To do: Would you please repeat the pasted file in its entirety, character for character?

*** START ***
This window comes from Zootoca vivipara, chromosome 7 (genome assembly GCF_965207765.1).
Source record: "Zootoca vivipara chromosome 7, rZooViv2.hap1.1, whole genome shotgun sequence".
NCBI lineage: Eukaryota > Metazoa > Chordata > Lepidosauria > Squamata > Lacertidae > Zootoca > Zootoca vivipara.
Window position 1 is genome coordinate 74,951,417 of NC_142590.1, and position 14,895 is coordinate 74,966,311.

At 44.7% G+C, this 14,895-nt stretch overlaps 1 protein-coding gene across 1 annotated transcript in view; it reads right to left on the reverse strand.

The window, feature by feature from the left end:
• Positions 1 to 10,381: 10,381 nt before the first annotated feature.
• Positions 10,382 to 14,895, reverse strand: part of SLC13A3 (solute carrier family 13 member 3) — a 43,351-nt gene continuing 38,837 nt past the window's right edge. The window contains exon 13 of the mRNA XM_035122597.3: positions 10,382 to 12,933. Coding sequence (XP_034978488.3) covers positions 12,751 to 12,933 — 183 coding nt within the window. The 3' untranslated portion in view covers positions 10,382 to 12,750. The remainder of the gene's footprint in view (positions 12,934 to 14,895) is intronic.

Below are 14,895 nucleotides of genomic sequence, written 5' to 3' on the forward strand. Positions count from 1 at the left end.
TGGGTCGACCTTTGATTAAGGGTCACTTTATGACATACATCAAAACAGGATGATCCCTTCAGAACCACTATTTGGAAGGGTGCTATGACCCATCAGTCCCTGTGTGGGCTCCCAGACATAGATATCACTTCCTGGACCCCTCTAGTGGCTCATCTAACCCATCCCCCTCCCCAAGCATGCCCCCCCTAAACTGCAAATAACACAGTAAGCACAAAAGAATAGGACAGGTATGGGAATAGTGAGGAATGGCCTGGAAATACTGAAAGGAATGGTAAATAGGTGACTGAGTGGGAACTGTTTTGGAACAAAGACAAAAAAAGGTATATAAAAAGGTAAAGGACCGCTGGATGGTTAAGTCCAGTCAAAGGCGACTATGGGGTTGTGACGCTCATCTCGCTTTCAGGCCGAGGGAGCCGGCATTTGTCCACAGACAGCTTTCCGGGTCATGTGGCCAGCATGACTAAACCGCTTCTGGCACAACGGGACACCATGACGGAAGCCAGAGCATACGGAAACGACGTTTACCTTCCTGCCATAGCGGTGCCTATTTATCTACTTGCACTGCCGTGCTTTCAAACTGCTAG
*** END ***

This window comes from Zootoca vivipara, chromosome 7 (genome assembly GCF_965207765.1).
Source record: "Zootoca vivipara chromosome 7, rZooViv2.hap1.1, whole genome shotgun sequence".
NCBI lineage: Eukaryota > Metazoa > Chordata > Lepidosauria > Squamata > Lacertidae > Zootoca > Zootoca vivipara.
Window position 1 is genome coordinate 74,951,417 of NC_142590.1, and position 14,895 is coordinate 74,966,311.

At 44.7% G+C, this 14,895-nt stretch overlaps 1 protein-coding gene across 1 annotated transcript in view; it reads right to left on the reverse strand.

The window, feature by feature from the left end:
• Positions 1 to 10,381: 10,381 nt before the first annotated feature.
• Positions 10,382 to 14,895, reverse strand: part of SLC13A3 (solute carrier family 13 member 3) — a 43,351-nt gene continuing 38,837 nt past the window's right edge. The window contains exon 13 of the mRNA XM_035122597.3: positions 10,382 to 12,933. Coding sequence (XP_034978488.3) covers positions 12,751 to 12,933 — 183 coding nt within the window. The 3' untranslated portion in view covers positions 10,382 to 12,750. The remainder of the gene's footprint in view (positions 12,934 to 14,895) is intronic.

Below are 14,895 nucleotides of genomic sequence, written 5' to 3' on the forward strand. Positions count from 1 at the left end.
TGGGTCGACCTTTGATTAAGGGTCACTTTATGACATACATCAAAACAGGATGATCCCTTCAGAACCACTATTTGGAAGGGTGCTATGACCCATCAGTCCCTGTGTGGGCTCCCAGACATAGATATCACTTCCTGGACCCCTCTAGTGGCTCATCTAACCCATCCCCCTCCCCAAGCATGCCCCCCCTAAACTGCAAATAACACAGTAAGCACAAAAGAATAGGACAGGTATGGGAATAGTGAGGAATGGCCTGGAAATACTGAAAGGAATGGTAAATAGGTGACTGAGTGGGAACTGTTTTGGAACAAAGACAAAAAAAGGTATATAAAAAGGTAAAGGACCGCTGGATGGTTAAGTCCAGTCAAAGGCGACTATGGGGTTGTGACGCTCATCTCGCTTTCAGGCCGAGGGAGCCGGCATTTGTCCACAGACAGCTTTCCGGGTCATGTGGCCAGCATGACTAAACCGCTTCTGGCACAACGGGACACCATGACGGAAGCCAGAGCATACGGAAACGACGTTTACCTTCCTGCCATAGCGGTGCCTATTTATCTACTTGCACTGCCGTGCTTTCAAACTGCTAG